But then Pete Wentz, to borrow Lana Del Rey’s favourite American poet Walt Whitman, is large; he contains multitudes, and some of those multitudes just happen to involve samurai-themed lockets. Among other projects, he owns a clothing company, a film production company, a nightclub, and a minority share in American USL soccer team Phoenix Rising. “It scares me sometimes, watching him,” Patrick Stump once joked. “The two seconds you’re not with that dude he’s made 30 decisions that are going to affect our band for the rest of the year.”
Ah yes: he’s also, you may recall, the bassist in Fall Out Boy.
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If you’ve listened to ‘Desert Sessions, Vol. 11/12’ – the latest record from Josh Homme‘s “bizarro supergroup” – you might have noticed a particularly unusual voice singing on ‘Chic Tweetz’, the sixth track on the album. Alongside British comedy actor and musician Matt Berry, the track credits a certain ‘Töôrnst Hülpft’ on vocals – and fans have been busy posting their theories as to who the mystery singer could be.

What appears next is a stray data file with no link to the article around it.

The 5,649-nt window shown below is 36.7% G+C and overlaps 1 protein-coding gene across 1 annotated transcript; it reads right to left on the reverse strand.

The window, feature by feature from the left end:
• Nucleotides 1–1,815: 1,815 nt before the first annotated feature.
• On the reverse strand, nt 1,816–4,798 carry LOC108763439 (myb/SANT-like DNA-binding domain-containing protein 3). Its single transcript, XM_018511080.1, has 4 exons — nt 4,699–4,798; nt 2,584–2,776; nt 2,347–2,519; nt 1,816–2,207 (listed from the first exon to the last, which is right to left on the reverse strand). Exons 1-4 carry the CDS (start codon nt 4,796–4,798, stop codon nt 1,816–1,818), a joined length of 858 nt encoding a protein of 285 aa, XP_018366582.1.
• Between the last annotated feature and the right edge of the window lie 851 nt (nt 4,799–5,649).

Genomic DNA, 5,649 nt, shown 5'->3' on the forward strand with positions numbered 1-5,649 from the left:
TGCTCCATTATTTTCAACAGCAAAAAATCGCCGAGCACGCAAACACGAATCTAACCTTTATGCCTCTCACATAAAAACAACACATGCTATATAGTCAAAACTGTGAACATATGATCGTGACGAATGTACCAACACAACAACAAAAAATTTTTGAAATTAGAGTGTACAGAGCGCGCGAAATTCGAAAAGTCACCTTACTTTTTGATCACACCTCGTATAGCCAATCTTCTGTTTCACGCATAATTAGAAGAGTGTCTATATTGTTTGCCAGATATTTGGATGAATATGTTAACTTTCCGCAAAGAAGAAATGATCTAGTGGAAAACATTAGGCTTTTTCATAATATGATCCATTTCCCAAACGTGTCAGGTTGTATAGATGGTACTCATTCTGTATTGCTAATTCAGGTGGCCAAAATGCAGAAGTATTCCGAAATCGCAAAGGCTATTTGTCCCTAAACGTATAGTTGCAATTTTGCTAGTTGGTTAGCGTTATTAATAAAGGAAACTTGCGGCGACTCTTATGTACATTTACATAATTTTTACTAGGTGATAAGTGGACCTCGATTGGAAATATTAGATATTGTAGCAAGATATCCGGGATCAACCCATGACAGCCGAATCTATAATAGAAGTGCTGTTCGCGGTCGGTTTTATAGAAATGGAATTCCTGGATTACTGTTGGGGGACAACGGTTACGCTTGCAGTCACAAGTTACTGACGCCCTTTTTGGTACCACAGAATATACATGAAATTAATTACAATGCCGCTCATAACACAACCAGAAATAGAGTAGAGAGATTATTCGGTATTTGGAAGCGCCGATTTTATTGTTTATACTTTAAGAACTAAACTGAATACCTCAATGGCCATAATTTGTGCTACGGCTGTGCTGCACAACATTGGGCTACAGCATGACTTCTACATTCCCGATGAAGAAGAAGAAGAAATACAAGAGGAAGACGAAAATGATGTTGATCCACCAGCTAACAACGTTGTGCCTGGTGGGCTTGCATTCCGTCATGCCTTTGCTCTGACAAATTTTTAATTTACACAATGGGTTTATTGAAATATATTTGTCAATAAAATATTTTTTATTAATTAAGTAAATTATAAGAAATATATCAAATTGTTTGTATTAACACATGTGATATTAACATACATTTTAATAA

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Credit: Danny North/NME
Like most 16-year-olds in 2019, Alfie Templeman finds himself growing up torn between a maelstrom of political uncertainty, environmental crisis and, well, tweeting pictures of your face photoshopped onto a dog. Unlike his peers though, Templeman’s face has been showing up in some even less likely places – namely splashed across billboards in LA and Times Square. With gloriously hazy new single ‘Used to Love’ adding to an already impressive list of early releases, he might need to start getting used it.